Dualism is the conception that our mind (psyche) is more than just our brain. This belief incorporates that our mind has a non-material entity, a spiritual dimension (our soul), that embodies multiple levels of healing cosmic-conscious energy. For example, the spirit, psyche, and the body are but the various expressions of one undivided substratum of consciousness…that the altered and spiritual states of consciousness, personality structures and developmental changes can be associated with the particular forms of embodied awareness, mainly the awareness of the subtle energies of the body–and be biochemically and anatomically associated with the body.
Correspondingly, Philosopher Rene Descartes suggested that the mind interacts with the body at the pineal gland, which to him, was the seat of the soul and or the point of interaction; similarly, this epiphysis is known as the “third-eye” (Ajna) in Psychosomatic Mysticism’, such as kundalini and the chakra system. I am inclined to fuse with the implication of “The Individual Analogy.” More specifically, I agree with the theoretical process of spontaneous philosophical reflection as a course in understanding the connection in psycho-spiritual development.
For example, the individual becomes logical or reflective when s/he becomes aware’ that the material of their experience is not at once and immediately available in the form in which they take to be real-as body, soul, truth, etc…but that they have to work by means of their consciousness, by the instrumentality of their memories, ideas, and concepts; in short, the person interprets the data’ presented in their consciousness, and thus establishes results that they find fit to be trusted and acted upon; for, this is reflection (Baldwin, 1913).
I find further interest in the connection between one’s imagination’ as a passage to accessing the cosmic-self. The reason being, I strongly agree with the conception of being able to leave the realm of the actual, thereupon, opening up a Supreme Consciousness’ and an Infinite Creative Energy‘ (Shiva and Shakti).
Consequently, identity development is an enduring metamorphosis journey between the ego-self and the virtues higher-self. It is a passage that can best be compared to the fighting spirit of the butterfly. The physical aspects and forms of the butterfly teaches you the meaning of metamorphosis during the four stages of it’s life. Metamorphosis is the more than physical change that happens between the stages of caterpillar and butterfly. During it’s first life, an egg hatches and the larva is born, growing into a pubescent caterpillar. As an earthbound creature, the caterpillar crawls along the ground. After the completion of it’s life as a caterpillar, a great change will occur. The caterpillar larva will begin to weave and an entire new life will begin. The caterpillar encases itself in a chrysalis that becomes a chamber for it’s metamorphosis into a butterfly. The caterpillar knowingly chooses to die. Similarly, the human being must allow their ego self to die, in order to become the spirit that was meant to be. Again, the butterfly knows that change is a simple part of life, necessary in order that one may grow greater. So willingly the caterpillar pupae builds the chrysalis, it’s own tomb and it’s first life comes to an end. Much like a teenage boy becoming a man or a teenage girl becoming a woman, not only do butterflies have to change physically, leaving childhood behind, they have to go through a spiritual change, through the acceptance of a conviction to fulfill their destiny, identity achievement; this occurring when an individual has gone through an exploration of different identities and made a commitment to one. They know they need to change but have no idea what they will change into, moratorium; the status of a person who is actively involved in exploring different identities, but has not made a commitment. During this time the teenager, lays around and dreams change too. In the chrysalis the pupae, much like the male or female in transition, must choose to be transformed. In the same manner, reflecting back on Erik Erikson’s psychosocial stages of development; In each stage, Erikson believed people experience a conflict that serves as a turning point in development. In Erikson’s view, these conflicts are centered on either developing a psychological quality or failing to develop that quality. This is a psychosocial approach where development is unconscious and an outcome of the inner workings of the mind. The heart speaks and communicates through the language of intuition. And, when one gives themselves permission to deeply feel and connect with the flow of energy within… transformation begins.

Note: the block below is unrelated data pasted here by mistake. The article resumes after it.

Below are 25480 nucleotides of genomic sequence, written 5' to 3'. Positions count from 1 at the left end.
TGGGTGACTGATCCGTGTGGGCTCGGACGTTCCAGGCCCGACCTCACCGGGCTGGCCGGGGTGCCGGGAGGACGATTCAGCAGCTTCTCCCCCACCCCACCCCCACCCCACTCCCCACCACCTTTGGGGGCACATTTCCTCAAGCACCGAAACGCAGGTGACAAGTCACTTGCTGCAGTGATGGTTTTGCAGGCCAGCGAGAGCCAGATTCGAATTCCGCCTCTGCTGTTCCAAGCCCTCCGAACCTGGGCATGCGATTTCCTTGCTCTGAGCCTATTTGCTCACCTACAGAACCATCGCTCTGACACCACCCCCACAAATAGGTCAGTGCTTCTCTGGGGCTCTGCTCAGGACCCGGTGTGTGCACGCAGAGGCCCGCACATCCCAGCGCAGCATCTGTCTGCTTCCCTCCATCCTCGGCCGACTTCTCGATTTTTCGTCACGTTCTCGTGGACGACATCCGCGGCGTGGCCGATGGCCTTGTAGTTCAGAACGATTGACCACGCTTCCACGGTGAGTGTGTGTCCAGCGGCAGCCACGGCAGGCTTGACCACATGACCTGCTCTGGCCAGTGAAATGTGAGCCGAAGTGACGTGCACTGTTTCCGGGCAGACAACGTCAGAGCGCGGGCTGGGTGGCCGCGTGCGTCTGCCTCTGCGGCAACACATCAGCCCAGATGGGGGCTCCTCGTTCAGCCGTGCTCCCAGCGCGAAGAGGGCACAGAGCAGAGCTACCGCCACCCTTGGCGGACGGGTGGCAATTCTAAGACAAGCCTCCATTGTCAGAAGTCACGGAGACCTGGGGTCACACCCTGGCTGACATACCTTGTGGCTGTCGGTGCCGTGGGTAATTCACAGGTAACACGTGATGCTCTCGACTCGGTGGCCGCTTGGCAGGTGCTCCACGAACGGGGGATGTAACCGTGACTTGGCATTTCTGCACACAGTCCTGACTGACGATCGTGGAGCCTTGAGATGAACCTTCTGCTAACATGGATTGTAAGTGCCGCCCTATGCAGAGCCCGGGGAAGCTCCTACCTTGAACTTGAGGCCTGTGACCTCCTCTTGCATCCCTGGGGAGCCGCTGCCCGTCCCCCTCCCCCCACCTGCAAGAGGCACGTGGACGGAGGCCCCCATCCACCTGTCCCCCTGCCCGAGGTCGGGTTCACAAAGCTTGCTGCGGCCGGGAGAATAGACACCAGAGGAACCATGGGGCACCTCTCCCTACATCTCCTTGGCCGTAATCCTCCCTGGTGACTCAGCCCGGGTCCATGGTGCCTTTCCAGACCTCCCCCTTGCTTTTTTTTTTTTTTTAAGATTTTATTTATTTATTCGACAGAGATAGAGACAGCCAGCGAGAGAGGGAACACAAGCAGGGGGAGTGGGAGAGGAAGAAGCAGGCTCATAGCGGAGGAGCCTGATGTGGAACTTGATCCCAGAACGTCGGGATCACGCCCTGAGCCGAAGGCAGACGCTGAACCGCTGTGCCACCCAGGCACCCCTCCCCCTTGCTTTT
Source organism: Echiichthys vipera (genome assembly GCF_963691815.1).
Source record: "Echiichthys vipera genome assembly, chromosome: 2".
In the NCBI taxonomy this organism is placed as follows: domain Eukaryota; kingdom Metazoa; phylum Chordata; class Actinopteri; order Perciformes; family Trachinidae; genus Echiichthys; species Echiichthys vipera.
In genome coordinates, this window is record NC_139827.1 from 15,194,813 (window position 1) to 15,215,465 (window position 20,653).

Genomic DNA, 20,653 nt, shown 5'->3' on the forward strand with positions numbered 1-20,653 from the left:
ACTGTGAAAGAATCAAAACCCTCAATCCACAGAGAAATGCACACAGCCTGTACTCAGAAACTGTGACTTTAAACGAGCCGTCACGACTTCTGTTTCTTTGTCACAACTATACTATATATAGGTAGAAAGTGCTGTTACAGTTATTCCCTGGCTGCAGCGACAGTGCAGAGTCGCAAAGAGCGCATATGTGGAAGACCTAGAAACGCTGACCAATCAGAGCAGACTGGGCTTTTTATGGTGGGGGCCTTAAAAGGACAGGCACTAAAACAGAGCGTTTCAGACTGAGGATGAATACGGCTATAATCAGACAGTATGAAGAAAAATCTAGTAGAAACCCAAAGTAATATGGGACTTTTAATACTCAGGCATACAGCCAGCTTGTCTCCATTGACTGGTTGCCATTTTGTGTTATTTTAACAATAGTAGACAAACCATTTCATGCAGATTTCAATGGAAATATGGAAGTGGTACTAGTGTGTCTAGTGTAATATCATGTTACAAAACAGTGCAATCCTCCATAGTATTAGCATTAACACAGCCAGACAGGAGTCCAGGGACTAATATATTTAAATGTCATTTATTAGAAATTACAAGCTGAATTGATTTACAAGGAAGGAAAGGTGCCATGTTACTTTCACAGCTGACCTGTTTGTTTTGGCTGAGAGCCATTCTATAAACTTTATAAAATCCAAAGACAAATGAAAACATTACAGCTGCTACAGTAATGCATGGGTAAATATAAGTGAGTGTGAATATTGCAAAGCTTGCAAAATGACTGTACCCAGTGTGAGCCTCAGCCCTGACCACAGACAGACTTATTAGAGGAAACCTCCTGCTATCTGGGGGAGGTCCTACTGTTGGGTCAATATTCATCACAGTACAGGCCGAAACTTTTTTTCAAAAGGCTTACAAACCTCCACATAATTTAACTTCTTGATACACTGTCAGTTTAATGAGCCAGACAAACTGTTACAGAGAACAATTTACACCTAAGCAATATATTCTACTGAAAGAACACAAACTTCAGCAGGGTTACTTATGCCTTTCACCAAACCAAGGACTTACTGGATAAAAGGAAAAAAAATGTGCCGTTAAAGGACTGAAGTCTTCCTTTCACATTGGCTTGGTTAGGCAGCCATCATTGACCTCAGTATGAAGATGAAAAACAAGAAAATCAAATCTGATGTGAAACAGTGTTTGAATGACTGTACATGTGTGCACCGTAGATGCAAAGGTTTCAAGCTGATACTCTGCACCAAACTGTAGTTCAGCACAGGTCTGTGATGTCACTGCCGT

May you access your Higher-Self in order to CREATE the self you long to be…
Baldwin, M. J. (1913). The interpretation of dualism. History of Psychology:
A Sketch and an interpretation In C.D. Green (Ed.) , Classics in the
History of Psychology (Vol. I, Chapter 7). Toronto: York University.
Louchakova, O. & Warner, A. (2003). Via kundalini: psychosomatic
excursions in transpersonal psychology. The Humanistic Psychologist, 31 ( 2-3), 115-158.